By the time the cars started rolling again, we were almost a bit let down. As if we wanted to part with promises of doing this again soon, we bid each other adieu. Cars caught up to runners and inline skaters and one by one we rolled by the melted remains of the semi which started it all. Strange how we wanted to give thanks to the now cooling heap of twisted metal for bringing us a glimpse of positive human interaction.
Eureka found us put up in a crappy motel that left us feeling a little dirty. Not in that good woke-up-in-a-strange-bedroom-with-someone-else’s-clothing-on-and-an-unfamiliar-smell-coming-from-our-hair sort of dirty, but in either scenario ya gotta wonder how many showers it would take to rid us of the grime (and possibly critters).
And that was our condition as we headed to HealthSport Arcata to teach our Strength Camp in the Redwoods. Thankfully there was enough soap, lotion and Febreeze to hide any residue from the motel (at least no one complained directly to us), and we met up with a group of about 15 people who would, had we a Bodytribe scribe who followed us around at all times, be documented as simply Ass Kickers.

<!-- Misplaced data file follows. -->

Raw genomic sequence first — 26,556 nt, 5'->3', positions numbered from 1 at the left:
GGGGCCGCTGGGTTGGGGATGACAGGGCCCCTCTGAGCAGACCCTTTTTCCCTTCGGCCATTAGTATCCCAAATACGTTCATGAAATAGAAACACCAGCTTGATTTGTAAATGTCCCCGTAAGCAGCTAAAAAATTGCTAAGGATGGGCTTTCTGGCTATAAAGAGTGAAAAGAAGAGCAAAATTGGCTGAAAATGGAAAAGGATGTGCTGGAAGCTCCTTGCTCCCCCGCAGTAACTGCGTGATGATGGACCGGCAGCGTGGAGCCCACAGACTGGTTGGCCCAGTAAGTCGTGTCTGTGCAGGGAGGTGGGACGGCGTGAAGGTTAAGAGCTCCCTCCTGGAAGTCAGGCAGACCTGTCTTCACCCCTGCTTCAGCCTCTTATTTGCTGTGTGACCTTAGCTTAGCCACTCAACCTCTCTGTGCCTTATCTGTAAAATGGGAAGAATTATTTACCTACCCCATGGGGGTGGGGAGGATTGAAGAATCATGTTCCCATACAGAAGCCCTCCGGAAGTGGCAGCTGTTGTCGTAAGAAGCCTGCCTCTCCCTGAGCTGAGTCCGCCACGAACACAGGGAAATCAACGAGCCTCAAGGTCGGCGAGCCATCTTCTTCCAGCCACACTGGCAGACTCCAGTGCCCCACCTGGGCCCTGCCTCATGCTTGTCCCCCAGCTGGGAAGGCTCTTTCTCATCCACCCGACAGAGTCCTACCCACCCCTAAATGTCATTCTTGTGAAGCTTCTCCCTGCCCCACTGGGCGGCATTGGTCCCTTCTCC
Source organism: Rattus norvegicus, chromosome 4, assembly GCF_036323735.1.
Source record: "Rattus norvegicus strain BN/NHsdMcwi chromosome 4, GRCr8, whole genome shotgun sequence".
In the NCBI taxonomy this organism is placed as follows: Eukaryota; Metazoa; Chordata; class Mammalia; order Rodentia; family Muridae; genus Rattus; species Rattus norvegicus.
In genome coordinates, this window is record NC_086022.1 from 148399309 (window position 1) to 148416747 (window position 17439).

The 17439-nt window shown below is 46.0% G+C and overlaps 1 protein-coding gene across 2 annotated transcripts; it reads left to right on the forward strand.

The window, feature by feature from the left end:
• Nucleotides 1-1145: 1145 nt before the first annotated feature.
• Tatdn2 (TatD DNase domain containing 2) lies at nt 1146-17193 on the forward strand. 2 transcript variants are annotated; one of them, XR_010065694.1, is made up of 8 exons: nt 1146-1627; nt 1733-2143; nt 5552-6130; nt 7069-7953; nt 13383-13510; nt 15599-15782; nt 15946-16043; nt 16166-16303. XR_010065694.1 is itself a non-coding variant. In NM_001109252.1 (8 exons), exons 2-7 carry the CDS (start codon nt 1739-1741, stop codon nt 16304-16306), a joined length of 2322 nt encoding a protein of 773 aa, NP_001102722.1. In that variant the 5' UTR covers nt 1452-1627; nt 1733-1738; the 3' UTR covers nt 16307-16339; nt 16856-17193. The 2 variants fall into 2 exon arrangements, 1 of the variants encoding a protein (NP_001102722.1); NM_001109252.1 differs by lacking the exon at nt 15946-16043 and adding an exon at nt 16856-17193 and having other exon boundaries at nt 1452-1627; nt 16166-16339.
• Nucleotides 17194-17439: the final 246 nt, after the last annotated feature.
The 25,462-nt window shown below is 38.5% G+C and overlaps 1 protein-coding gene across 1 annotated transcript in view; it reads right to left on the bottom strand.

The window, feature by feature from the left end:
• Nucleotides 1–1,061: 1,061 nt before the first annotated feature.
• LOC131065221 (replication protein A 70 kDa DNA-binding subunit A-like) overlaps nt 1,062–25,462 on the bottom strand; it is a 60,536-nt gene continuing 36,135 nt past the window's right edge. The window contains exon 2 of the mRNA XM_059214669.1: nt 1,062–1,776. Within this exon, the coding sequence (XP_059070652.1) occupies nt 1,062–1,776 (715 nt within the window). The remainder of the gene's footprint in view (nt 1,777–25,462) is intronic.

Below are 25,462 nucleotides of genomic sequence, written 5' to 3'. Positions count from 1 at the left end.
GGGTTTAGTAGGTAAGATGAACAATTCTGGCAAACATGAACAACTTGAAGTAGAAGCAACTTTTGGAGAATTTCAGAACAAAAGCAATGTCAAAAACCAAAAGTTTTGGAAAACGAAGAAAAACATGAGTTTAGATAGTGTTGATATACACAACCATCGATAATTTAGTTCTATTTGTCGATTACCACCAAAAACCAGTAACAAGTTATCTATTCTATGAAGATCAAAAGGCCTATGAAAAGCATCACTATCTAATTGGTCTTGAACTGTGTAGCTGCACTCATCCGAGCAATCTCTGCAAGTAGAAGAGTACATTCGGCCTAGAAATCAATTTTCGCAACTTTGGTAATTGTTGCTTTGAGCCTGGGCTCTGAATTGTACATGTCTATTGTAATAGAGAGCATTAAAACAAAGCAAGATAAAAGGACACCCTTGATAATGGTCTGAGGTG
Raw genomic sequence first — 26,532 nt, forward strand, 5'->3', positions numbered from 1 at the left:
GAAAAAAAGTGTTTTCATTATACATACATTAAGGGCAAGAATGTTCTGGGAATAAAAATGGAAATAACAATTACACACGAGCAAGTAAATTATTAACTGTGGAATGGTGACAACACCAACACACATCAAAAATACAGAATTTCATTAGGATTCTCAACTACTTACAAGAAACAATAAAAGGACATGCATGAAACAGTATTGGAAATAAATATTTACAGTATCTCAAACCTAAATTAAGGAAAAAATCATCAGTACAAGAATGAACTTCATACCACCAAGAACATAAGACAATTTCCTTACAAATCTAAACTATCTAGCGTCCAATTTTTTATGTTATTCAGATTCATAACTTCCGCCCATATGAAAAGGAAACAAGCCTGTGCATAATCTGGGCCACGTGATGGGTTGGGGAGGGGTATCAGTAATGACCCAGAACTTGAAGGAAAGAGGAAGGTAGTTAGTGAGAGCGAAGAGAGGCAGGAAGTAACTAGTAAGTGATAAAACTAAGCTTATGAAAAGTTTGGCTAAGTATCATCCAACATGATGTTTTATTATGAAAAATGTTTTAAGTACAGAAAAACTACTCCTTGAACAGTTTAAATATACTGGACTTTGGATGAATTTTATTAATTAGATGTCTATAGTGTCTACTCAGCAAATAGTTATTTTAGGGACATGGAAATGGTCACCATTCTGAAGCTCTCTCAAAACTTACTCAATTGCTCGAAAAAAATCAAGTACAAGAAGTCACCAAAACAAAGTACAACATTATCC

I harbor a hidden jealousy that I mask with enthusiasm and genuine glee when the mirror of history reflects the struggles of my learning curve for many movements while I watch an ENTIRE GROUP master them in mere minutes. I know our Bodytribe brethren Josh and Breon, who organized the event, have had there hand in making some of these people superior humans beings before we ever got there, so I’m guessing there is a trickle down effect, because I watched everyone overhead squat like they were born with the ability. It made me proud and envious all at once.
The rest of the weekend went along a similar path. Sure, heart rates were high and muscles starined a little under the new loads and movements, but, like an army, this group attacked everything to win.
HealthSport trainer/super-hero Seth put everyone through a clinic on speed and plyometric training, and Chris (above) used it to practice his air guitar.